The RIBA needs to take quicker, clearer and more measurable steps to tackle low pay and other student problems, says Alison Coutinho
The long wait for clear cut proposals from the RIBA regarding students and low pay is over (AJ 24.06.10) and while the RIBA has made a financial commitment to students through its hardship fund, none of the proposals are forthright enough to address the value of architects. Not only did I expect more proposals but more expedient effective dates for setting employment standards.
The proposals are described by the RIBA as being ‘rigourous’ however they barely scratch the surface of the root cause of low pay and the undervaluing of architects. The size of the cash injection into the RIBA student hardship fund will be of great assistance to struggling students and as a proposal, it is measurable and has immediate implementation.
However the timescale for ‘rigourous minimum pay requirements’ to be incorporated into the RIBA Chartered Practice employment criteria in 2011 is bemusing. Implementing changes in the employment criteria is a matter of urgency and I was hoping that the RIBA would take a similar approach to its joint Recovery Taskforce that was set up in association with the ACA. Innovative kite-flying ideas were generated by a small core group that I was a part of and these proposals were taken forward to national and governmental level with relative immediacy. Issues were tackled at grass roots level and the profession has already seen the benefits of the Taskforce’s proposals.
I was equally alarmed to read of the RIBA’s campaign for practices to pay employees at least minimum wage for placements over six months. At this time of uncertainty, temporary and short-term placements are commonplace however they are entirely excluded by the six-month minimum stipulation. I am also surprised that the campaign fails to account for the amount of experience an applicant might have. A large cohort of architecture students has graduated this summer and the stock of unemployed graduates is fast increasing.
At this stage of professional desperation, the RIBA should be making proposals that bypass the long winded labourious reviews by the organisation’s numerous departments and committees. The RIBA should also turn to other professions to pitch its pay thresholds in line with other professionals.
There are also other wider issues that need consideration and I think there would also be some worth in liasing with the ‘Architects Against Low Pay’ Facebook group. I am sure that a large proportion of its 2850 members have ideas to tackle the exploitation of architects. We are undervalued as a profession and we also undervalue ourselves by providing such poor working conditions.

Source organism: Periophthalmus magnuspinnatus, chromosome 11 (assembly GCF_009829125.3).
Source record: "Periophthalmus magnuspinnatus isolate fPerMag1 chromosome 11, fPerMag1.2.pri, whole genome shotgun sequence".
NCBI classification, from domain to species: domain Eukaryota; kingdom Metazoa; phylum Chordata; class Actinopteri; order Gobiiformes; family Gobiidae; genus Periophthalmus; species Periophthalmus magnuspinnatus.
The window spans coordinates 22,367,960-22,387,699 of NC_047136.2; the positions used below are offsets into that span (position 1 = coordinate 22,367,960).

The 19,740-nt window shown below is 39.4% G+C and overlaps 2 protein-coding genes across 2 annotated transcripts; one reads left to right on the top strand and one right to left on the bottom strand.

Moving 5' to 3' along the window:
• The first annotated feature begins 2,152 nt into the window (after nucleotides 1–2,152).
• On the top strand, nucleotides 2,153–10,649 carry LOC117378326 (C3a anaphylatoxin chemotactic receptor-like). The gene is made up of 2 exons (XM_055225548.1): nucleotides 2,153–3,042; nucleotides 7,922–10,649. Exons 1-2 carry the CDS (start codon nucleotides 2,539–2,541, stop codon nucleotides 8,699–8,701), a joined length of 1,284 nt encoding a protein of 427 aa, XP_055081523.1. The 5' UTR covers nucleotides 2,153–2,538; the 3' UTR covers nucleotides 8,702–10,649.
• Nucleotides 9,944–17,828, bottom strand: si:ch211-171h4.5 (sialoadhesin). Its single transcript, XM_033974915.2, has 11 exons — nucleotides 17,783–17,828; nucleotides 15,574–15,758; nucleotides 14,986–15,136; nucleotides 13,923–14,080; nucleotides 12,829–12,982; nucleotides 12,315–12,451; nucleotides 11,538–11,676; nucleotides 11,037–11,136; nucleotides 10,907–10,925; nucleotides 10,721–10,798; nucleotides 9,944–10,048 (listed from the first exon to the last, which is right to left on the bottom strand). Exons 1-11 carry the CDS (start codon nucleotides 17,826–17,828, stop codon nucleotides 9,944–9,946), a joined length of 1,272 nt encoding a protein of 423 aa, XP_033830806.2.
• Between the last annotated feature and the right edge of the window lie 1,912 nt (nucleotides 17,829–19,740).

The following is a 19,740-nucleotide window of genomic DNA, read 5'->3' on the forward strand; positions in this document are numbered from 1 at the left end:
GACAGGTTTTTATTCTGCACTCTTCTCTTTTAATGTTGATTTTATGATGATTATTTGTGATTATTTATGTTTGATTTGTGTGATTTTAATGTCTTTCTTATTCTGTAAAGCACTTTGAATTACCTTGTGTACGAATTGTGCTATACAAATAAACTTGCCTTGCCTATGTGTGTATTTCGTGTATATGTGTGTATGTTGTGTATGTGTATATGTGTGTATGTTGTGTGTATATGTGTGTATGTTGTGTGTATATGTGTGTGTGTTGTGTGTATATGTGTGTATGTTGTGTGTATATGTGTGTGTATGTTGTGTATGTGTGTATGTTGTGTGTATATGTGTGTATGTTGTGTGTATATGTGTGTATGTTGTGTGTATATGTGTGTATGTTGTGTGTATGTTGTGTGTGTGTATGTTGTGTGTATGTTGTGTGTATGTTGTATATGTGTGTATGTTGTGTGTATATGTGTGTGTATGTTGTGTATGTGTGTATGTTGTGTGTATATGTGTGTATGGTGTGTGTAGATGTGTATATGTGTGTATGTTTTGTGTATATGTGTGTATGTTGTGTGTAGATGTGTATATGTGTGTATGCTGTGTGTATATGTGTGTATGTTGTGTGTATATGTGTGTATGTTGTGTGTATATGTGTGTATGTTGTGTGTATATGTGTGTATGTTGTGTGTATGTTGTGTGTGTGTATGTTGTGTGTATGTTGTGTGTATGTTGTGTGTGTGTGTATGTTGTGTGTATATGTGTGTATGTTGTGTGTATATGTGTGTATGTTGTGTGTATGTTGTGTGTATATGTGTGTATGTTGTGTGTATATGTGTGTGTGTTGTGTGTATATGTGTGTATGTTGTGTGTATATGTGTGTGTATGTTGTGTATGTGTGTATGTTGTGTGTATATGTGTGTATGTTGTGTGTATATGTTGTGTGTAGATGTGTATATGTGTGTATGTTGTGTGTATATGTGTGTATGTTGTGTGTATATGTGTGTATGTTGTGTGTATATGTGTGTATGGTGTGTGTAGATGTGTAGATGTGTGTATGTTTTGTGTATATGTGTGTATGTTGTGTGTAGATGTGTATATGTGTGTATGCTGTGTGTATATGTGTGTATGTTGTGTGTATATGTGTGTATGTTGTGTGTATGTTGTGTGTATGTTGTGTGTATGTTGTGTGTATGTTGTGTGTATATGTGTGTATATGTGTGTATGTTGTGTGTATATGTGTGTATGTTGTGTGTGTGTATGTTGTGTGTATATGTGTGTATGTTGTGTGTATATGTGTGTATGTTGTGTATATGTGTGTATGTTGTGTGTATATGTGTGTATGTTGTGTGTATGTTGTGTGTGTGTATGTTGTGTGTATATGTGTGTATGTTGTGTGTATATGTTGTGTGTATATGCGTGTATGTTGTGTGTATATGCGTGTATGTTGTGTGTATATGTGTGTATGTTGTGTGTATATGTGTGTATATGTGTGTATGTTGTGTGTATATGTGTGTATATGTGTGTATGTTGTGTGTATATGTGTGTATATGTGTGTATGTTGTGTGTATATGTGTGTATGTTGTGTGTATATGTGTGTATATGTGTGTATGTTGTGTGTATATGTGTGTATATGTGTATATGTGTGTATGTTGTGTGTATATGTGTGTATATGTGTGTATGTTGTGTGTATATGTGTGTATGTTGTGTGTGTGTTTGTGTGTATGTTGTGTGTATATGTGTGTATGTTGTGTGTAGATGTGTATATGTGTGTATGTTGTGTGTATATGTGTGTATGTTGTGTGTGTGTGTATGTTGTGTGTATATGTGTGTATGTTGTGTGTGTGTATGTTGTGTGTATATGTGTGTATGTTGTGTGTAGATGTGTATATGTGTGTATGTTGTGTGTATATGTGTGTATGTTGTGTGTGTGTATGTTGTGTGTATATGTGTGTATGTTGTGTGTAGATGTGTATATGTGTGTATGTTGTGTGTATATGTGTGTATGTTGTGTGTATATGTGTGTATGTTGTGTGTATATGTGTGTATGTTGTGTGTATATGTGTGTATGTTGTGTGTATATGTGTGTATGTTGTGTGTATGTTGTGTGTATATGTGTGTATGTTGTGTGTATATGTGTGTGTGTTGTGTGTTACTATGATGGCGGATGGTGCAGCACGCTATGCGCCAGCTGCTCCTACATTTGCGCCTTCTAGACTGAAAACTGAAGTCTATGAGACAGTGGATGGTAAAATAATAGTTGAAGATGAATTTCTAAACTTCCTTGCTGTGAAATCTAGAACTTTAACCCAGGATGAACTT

To avoid the depressing state of the British employment market, I have temporarily escaped from England and am working for a Toronto-based practice called Raw Design.
Only three months of my experience will be recognised by the PEDR and I fear that as my debts increase, I will neither have the experience needed for my Part III nor the will to pursue a career as an architect. I sincerely hope that the RIBA will take clearer measurable steps to safeguard the value of our profession so that we can see changes before 2011.
Alison Coutinho is the ACA Student Representative
The measures to by the RIBA include:
- Investment of an additional £75,000 into the RIBA student hardship fund for 2010 and 2011: This cash injection treble the funds available and help ‘at least’ another 100 students facing severe financial difficulties to continue and complete their professional education. It will also be available to recent graduates to build suitable portfolios to present to potential employers. The money is in addition to the £106,000 already committed by the RIBA to the scholarship and bursary programme.
- Improvement of pay and employment conditions: A review group representing the most adversely affected groups: small practices, the student body ARCHAOS, and APSAA will develop changes to the RIBA Chartered Practiceemployment criteria and RIBA Code of Professional Conduct (see AJ 16.09.10), particularly with regards to rigorous minimum pay requirements for all students and professionally qualified employees, to come into effect from 2011.
- Internships: Campaigning to remove exemption from paying minimum wage for practical training requirements over 6 months; therefore working to ensure PEDR experience is not classed as an internship.
- Research into alternative careers: Over half of all students doing Part 1 and 2 validated architecture courses do not become registered architects. In partnership with SCHOSA and the University of Sheffield, the RIBA will be conducting research into destinations for those leaving architecture before completing their professional training, and reviewing courses in architecture to improve employability and the economy.